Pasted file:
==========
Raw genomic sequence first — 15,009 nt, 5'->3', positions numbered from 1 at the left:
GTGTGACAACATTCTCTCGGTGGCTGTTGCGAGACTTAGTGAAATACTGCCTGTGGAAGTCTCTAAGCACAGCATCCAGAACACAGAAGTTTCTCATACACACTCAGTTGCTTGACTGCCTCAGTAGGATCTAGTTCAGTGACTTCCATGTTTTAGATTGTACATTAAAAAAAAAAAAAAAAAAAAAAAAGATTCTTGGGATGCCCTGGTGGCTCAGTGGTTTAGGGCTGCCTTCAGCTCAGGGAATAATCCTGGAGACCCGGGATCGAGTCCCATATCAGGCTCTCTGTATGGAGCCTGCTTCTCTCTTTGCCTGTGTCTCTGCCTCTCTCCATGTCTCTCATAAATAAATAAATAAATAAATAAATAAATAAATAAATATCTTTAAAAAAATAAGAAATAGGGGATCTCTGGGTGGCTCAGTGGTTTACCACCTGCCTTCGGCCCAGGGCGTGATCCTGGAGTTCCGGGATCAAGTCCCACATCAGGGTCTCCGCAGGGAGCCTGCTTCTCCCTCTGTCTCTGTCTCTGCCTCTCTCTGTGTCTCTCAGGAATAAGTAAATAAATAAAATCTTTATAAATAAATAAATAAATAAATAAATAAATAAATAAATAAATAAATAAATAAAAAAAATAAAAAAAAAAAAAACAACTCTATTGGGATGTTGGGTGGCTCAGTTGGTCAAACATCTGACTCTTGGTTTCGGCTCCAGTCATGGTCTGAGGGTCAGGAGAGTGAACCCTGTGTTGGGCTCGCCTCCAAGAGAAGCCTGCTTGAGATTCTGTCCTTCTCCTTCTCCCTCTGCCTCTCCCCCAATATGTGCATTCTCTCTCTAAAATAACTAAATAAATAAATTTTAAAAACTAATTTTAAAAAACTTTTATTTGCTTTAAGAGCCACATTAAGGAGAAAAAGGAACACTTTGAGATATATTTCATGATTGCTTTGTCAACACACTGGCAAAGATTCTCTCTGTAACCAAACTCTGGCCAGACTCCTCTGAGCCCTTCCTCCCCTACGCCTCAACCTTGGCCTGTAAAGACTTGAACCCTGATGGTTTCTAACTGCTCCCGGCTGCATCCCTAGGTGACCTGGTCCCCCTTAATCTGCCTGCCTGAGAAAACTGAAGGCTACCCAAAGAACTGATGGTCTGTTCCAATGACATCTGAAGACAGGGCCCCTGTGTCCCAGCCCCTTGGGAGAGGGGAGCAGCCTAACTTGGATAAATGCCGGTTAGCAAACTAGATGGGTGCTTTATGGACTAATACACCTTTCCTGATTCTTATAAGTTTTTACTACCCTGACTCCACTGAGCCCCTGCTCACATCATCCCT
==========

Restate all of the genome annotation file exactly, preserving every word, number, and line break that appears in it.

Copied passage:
Raw genomic sequence first — 15,009 nt, 5'->3', positions numbered from 1 at the left:
GTGTGACAACATTCTCTCGGTGGCTGTTGCGAGACTTAGTGAAATACTGCCTGTGGAAGTCTCTAAGCACAGCATCCAGAACACAGAAGTTTCTCATACACACTCAGTTGCTTGACTGCCTCAGTAGGATCTAGTTCAGTGACTTCCATGTTTTAGATTGTACATTAAAAAAAAAAAAAAAAAAAAAAAAGATTCTTGGGATGCCCTGGTGGCTCAGTGGTTTAGGGCTGCCTTCAGCTCAGGGAATAATCCTGGAGACCCGGGATCGAGTCCCATATCAGGCTCTCTGTATGGAGCCTGCTTCTCTCTTTGCCTGTGTCTCTGCCTCTCTCCATGTCTCTCATAAATAAATAAATAAATAAATAAATAAATAAATAAATATCTTTAAAAAAATAAGAAATAGGGGATCTCTGGGTGGCTCAGTGGTTTACCACCTGCCTTCGGCCCAGGGCGTGATCCTGGAGTTCCGGGATCAAGTCCCACATCAGGGTCTCCGCAGGGAGCCTGCTTCTCCCTCTGTCTCTGTCTCTGCCTCTCTCTGTGTCTCTCAGGAATAAGTAAATAAATAAAATCTTTATAAATAAATAAATAAATAAATAAATAAATAAATAAATAAATAAATAAATAAAAAAAATAAAAAAAAAAAAAACAACTCTATTGGGATGTTGGGTGGCTCAGTTGGTCAAACATCTGACTCTTGGTTTCGGCTCCAGTCATGGTCTGAGGGTCAGGAGAGTGAACCCTGTGTTGGGCTCGCCTCCAAGAGAAGCCTGCTTGAGATTCTGTCCTTCTCCTTCTCCCTCTGCCTCTCCCCCAATATGTGCATTCTCTCTCTAAAATAACTAAATAAATAAATTTTAAAAACTAATTTTAAAAAACTTTTATTTGCTTTAAGAGCCACATTAAGGAGAAAAAGGAACACTTTGAGATATATTTCATGATTGCTTTGTCAACACACTGGCAAAGATTCTCTCTGTAACCAAACTCTGGCCAGACTCCTCTGAGCCCTTCCTCCCCTACGCCTCAACCTTGGCCTGTAAAGACTTGAACCCTGATGGTTTCTAACTGCTCCCGGCTGCATCCCTAGGTGACCTGGTCCCCCTTAATCTGCCTGCCTGAGAAAACTGAAGGCTACCCAAAGAACTGATGGTCTGTTCCAATGACATCTGAAGACAGGGCCCCTGTGTCCCAGCCCCTTGGGAGAGGGGAGCAGCCTAACTTGGATAAATGCCGGTTAGCAAACTAGATGGGTGCTTTATGGACTAATACACCTTTCCTGATTCTTATAAGTTTTTACTACCCTGACTCCACTGAGCCCCTGCTCACATCATCCCT